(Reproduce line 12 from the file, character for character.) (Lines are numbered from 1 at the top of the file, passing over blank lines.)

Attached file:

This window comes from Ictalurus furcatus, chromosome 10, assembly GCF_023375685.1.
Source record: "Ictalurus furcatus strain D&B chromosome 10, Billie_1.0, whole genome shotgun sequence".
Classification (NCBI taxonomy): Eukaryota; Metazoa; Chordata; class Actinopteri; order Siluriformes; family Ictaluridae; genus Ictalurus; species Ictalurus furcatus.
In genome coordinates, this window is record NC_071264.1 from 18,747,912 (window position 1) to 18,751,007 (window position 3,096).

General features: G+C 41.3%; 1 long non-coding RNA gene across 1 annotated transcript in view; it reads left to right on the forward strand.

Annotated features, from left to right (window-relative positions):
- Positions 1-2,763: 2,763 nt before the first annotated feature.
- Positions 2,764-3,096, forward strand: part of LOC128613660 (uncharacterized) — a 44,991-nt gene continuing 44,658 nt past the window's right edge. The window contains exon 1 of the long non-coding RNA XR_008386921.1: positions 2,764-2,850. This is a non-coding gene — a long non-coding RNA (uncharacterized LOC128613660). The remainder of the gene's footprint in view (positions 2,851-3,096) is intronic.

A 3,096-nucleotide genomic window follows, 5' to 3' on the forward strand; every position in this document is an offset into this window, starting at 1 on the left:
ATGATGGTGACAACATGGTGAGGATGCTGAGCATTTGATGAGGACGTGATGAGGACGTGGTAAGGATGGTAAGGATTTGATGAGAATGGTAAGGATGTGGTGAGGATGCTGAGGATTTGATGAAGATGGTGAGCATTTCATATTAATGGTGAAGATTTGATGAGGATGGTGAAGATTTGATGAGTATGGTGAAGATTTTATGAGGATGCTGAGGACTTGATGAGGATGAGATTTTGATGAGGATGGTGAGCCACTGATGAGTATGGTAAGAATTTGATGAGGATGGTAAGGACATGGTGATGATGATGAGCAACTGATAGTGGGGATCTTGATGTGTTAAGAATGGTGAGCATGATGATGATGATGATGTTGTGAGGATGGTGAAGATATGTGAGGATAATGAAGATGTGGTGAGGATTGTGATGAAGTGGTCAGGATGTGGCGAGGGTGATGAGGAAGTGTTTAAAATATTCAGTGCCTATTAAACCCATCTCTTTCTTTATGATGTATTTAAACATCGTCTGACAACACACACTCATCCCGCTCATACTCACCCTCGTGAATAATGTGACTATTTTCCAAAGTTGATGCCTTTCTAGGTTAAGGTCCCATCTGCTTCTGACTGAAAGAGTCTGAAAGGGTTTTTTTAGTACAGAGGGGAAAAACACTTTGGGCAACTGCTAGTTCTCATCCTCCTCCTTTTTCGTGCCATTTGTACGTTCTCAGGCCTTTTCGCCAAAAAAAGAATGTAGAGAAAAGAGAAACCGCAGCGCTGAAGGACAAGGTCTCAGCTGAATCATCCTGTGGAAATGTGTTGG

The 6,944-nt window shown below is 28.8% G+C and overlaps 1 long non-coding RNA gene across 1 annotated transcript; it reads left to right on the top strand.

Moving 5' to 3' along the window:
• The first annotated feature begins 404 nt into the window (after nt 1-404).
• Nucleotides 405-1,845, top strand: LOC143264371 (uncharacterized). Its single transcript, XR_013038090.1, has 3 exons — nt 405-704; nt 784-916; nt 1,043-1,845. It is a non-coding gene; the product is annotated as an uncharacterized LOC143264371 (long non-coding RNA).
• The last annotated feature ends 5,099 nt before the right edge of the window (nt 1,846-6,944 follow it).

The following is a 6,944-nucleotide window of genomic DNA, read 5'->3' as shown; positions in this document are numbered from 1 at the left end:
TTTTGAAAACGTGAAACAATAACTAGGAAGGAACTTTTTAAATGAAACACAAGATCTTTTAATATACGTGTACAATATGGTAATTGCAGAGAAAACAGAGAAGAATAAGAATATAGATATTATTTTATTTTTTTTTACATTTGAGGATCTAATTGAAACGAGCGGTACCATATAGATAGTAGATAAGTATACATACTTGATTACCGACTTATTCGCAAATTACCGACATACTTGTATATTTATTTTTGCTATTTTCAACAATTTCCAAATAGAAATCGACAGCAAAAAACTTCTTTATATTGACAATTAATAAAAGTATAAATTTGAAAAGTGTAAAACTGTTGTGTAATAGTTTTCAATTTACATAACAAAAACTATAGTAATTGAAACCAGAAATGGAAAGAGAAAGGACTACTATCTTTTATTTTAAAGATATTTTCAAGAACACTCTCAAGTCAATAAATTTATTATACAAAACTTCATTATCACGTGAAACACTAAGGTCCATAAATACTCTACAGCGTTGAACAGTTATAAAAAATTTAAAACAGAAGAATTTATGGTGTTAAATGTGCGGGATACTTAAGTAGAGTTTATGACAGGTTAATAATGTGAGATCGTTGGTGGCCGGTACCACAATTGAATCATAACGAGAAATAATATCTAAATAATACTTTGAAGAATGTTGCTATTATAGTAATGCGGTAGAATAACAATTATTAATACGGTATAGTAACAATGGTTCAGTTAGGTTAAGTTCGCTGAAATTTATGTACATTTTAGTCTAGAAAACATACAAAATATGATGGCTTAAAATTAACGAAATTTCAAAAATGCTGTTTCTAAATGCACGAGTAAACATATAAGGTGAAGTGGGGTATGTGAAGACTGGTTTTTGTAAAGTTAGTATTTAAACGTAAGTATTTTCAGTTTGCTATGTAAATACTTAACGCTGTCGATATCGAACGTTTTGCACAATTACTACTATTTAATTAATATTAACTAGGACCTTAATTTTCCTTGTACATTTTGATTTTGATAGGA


Moving 5' to 3' along the window: